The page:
By Gloria Larkin
On November 16, 2017 Congress passed the 2018 National Defense Authorization Act (NDAA) which includes a provision directing the Small Business Administration (SBA) to study small business participation on Multiple Award Contracts. The SBA study is in response to a Women Impacting Public Policy (WIPP) study revealing that women small business owners are being shut out of large government contracts.
The NDAA legislation will now be sent to the president to sign into law.
The NDAA provision directs the SBA to address concerns that women-owned small business participation is underrepresented in Multiple Award Contracts (MACs), the kind of contracts many federal agencies favor because they create a pre-approved list of businesses that can supply unlimited goods or services during a specified period, usually between five to ten years. The SBA study also will examine the participation of all other socio-economic categories of small businesses, including service-disabled veteran-owned small businesses, those participating in the Historically Underutilized Business Zones (HUBZone) program and participants in the 8(a) program.
“This is a big win for women small business owners. It will help them get into the game and win some of the government’s largest and most lucrative contracts by helping us fully understand the issue, which is the first step in finding a solution,” said WIPP President Jane Campbell. “We urge the president to sign this into law immediately.”
A report WIPP released in October 2016, Do Not Enter: Women Being Shut Out of U.S. Government’s Biggest Contracts, analyzed 19 of the government’s largest and most lucrative contracts and found that 12 have requirements that ensure certain socio-economic groups have access to the contracts. But only quarter have such requirements for women-owned firms. Furthermore, a 2015 Department of Commerce report shows that the odds of a woman-owned small business winning a federal contract are 21 percent lower than those of their counterparts.
WIPP has made solving this problem a top priority and worked with Sens. Joni Ernst and Kirsten Gillibrand, who originally introduced the legislation, to more fully understand the issue.
“We already know the country has a lot to gain by unleashing the economic potential of women entrepreneurs,” said Lisa Firestone, WIPP Board Chairwoman and owner of Managed Care Advisors, a government contractor based in Bethesda. “Women own 10 million U.S. businesses, generate more than $1.4 trillion in revenues and employ 8.4 million people. Imagine what they could do when competing on a level playing field.”
Since its inception in 2001, Women Impacting Public Policy (WIPP) has led the charge to ensure the women-owned contracting program had the same tools that support other small business contracting programs. WIPP has spent the past 15 years educating and advocating on behalf of the nation’s women entrepreneurs, with a laser focus on federal procurement policy. WIPP has successfully advocated for expanding the North American Industry Classification System (NAICS) codes in the WOSB program, removing the caps on the dollar amounts of contracts awarded under the WOSB program as originally written, and most recently, inclusion of sole source contract authority in the program.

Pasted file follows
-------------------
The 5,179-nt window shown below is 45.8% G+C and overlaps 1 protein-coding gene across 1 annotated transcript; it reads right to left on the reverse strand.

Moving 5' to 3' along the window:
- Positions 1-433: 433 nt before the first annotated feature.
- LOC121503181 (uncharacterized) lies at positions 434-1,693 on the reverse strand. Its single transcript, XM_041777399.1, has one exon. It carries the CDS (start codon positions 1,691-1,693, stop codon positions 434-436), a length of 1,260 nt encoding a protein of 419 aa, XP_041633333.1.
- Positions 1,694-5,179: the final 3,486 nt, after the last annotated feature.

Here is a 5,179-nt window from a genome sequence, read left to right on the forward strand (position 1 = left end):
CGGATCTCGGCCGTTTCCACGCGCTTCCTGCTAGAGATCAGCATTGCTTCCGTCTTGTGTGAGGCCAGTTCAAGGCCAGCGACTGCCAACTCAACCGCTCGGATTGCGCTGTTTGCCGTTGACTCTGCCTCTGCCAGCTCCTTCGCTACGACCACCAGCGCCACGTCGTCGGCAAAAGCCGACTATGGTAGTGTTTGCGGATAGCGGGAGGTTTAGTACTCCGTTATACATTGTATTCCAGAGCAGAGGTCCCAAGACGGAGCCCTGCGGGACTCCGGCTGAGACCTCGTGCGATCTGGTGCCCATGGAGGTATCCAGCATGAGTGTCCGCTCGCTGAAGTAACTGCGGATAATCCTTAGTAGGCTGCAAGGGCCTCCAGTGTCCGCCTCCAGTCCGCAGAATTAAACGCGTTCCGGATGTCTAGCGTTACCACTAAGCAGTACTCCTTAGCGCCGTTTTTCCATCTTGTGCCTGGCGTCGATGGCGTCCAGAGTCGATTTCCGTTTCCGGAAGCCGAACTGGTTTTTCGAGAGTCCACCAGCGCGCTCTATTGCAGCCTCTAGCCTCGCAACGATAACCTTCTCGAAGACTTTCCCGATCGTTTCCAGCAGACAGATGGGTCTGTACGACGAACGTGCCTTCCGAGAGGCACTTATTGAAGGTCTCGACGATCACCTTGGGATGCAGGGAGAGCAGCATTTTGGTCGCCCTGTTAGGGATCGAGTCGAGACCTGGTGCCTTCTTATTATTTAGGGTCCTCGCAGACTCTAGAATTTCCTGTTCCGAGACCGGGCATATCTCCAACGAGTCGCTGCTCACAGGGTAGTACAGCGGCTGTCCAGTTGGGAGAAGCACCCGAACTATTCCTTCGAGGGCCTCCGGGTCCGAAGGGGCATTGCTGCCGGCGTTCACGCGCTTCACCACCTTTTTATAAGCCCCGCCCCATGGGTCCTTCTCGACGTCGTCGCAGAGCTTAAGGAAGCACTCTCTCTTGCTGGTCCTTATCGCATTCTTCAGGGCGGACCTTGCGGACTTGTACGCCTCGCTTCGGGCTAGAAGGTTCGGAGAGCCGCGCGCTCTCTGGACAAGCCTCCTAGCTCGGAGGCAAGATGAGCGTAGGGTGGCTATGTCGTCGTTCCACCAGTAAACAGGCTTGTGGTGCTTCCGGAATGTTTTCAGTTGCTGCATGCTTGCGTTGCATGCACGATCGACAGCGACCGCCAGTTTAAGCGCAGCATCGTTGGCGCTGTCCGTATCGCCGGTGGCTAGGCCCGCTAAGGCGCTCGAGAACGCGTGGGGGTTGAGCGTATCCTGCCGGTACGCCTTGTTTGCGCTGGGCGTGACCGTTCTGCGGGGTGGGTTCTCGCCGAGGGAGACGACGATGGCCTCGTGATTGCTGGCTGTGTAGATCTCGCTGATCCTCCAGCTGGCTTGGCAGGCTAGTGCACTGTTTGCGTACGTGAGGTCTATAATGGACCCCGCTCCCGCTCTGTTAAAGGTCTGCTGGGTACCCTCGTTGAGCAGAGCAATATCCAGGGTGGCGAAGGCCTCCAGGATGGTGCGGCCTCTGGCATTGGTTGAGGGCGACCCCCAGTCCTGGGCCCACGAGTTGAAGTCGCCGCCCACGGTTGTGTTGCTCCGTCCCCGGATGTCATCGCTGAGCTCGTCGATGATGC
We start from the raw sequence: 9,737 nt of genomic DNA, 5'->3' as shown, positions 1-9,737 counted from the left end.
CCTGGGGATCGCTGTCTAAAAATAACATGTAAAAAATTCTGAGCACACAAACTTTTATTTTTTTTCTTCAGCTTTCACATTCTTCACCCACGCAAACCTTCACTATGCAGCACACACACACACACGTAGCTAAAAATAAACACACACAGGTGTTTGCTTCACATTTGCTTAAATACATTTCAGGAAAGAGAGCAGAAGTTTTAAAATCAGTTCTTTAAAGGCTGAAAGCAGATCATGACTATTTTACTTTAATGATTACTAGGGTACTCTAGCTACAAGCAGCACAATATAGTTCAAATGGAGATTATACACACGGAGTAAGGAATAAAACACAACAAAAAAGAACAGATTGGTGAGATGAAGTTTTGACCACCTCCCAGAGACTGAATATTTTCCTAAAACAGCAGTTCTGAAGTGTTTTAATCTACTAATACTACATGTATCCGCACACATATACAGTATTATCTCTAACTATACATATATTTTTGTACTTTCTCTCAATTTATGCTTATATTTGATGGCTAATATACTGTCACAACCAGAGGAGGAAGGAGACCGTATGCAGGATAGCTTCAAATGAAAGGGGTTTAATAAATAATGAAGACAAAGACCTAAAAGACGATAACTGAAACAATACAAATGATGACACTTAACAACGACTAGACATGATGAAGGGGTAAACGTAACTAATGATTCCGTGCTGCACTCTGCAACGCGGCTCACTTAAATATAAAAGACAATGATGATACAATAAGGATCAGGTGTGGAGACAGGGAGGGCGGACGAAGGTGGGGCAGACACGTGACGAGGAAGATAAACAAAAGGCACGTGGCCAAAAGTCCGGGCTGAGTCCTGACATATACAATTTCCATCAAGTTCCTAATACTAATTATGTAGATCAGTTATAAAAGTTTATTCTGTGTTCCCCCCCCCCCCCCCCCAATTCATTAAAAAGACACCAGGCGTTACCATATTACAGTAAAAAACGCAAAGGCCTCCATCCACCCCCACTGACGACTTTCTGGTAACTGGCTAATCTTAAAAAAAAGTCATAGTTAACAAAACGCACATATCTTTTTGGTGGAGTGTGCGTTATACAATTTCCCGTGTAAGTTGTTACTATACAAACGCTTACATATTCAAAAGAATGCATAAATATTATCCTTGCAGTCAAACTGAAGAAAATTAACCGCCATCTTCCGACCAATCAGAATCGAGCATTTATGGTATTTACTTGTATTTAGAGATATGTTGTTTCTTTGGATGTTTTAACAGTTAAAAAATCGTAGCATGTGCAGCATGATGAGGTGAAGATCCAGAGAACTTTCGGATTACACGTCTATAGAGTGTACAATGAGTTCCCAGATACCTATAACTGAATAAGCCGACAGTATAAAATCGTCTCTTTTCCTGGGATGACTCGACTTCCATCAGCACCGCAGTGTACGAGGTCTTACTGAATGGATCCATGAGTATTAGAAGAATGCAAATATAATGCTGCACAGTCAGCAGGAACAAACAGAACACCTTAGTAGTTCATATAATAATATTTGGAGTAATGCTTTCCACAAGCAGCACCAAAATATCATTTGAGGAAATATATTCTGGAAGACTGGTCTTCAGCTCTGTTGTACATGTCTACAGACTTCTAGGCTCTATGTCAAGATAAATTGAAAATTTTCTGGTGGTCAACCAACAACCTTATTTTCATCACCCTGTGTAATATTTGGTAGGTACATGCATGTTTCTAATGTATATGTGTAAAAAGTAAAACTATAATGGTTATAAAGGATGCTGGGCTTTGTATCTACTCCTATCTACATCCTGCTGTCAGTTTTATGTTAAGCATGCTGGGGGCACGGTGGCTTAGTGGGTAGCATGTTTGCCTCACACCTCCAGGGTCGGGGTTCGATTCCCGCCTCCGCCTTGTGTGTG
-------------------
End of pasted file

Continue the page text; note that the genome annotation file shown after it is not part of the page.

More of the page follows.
Over the past several years, as government spending has shrunk, these large multiple award contracts have grown to 21% of federal spend, with a growth rate of over $100 million between fiscal years 2013 and 2014. In fiscal year 2017, 17 of the 20 largest federal contract opportunities are MACs.
This trend runs counter to a renewed interest of Congress in the use of a diverse group of small businesses from across the socio-economic spectrum. SBA established the WOSB procurement program, and other set-aside programs including 8(a) Business Development Program, Historically Underutilized Business Zone (HUBZone), and Service-Disabled Veteran-Owned Small Businesses (SDVOSB), to allow agencies to work directly with small, underrepresented businesses. The incorporation of that priority with MACs has left each agency to determine how to best ensure all groups have an opportunity to compete.
Importantly, both the U.S. Department of Justice and Congress have been clear in directing that no individual group have preference over another. Although agencies are not required to include socio-economic groups in these large contracts, exclusion of any of these groups, including women owned companies, would represent significant federal spending that is now inaccessible.
The nomenclature for MACs is diverse. Certain industries have unique acronyms (e.g. GWACs serve only IT-industries), while individual agencies use disparate but ultimately synonymic terms. The alphabet soup of IDIQs, BPAs, IDVs, IDCs, MATOCs, etc. all point toward the key idea of two phase contracting: initially awarding one contract to multiple companies, and second, allowing the pre-selected firms to compete for certain requirements called task orders.
The size of these contracts vary from a hundred million into the billions of dollars for the life of the contract.
For additional information regarding the NDAA and the WIPP Do Not Enter report visit www.WIPP.org.